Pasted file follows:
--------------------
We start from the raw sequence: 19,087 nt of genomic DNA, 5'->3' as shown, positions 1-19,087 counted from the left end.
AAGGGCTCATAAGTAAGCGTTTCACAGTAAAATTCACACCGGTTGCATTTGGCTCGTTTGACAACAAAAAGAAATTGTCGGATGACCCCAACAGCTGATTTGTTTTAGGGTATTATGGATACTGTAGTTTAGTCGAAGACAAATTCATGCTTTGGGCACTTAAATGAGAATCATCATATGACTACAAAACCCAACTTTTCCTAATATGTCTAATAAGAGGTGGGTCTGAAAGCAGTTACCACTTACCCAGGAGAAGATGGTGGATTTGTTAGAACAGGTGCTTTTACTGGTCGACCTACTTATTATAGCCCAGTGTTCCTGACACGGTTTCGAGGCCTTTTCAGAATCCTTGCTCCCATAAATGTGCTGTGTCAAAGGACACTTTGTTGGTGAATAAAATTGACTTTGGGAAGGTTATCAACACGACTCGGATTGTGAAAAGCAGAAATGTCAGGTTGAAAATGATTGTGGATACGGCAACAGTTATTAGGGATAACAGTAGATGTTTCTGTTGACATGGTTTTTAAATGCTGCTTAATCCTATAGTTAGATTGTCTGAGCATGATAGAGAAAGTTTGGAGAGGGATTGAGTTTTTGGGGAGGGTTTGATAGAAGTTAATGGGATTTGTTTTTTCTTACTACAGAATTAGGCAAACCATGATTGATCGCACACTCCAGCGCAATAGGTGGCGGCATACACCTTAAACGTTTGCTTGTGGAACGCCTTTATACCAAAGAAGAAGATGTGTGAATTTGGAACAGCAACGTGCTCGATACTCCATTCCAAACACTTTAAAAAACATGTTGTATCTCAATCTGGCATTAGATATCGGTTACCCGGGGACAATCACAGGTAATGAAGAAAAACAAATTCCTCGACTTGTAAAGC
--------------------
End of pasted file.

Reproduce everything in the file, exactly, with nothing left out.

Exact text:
We start from the raw sequence: 19,087 nt of genomic DNA, 5'->3' as shown, positions 1-19,087 counted from the left end.
AAGGGCTCATAAGTAAGCGTTTCACAGTAAAATTCACACCGGTTGCATTTGGCTCGTTTGACAACAAAAAGAAATTGTCGGATGACCCCAACAGCTGATTTGTTTTAGGGTATTATGGATACTGTAGTTTAGTCGAAGACAAATTCATGCTTTGGGCACTTAAATGAGAATCATCATATGACTACAAAACCCAACTTTTCCTAATATGTCTAATAAGAGGTGGGTCTGAAAGCAGTTACCACTTACCCAGGAGAAGATGGTGGATTTGTTAGAACAGGTGCTTTTACTGGTCGACCTACTTATTATAGCCCAGTGTTCCTGACACGGTTTCGAGGCCTTTTCAGAATCCTTGCTCCCATAAATGTGCTGTGTCAAAGGACACTTTGTTGGTGAATAAAATTGACTTTGGGAAGGTTATCAACACGACTCGGATTGTGAAAAGCAGAAATGTCAGGTTGAAAATGATTGTGGATACGGCAACAGTTATTAGGGATAACAGTAGATGTTTCTGTTGACATGGTTTTTAAATGCTGCTTAATCCTATAGTTAGATTGTCTGAGCATGATAGAGAAAGTTTGGAGAGGGATTGAGTTTTTGGGGAGGGTTTGATAGAAGTTAATGGGATTTGTTTTTTCTTACTACAGAATTAGGCAAACCATGATTGATCGCACACTCCAGCGCAATAGGTGGCGGCATACACCTTAAACGTTTGCTTGTGGAACGCCTTTATACCAAAGAAGAAGATGTGTGAATTTGGAACAGCAACGTGCTCGATACTCCATTCCAAACACTTTAAAAAACATGTTGTATCTCAATCTGGCATTAGATATCGGTTACCCGGGGACAATCACAGGTAATGAAGAAAAACAAATTCCTCGACTTGTAAAGC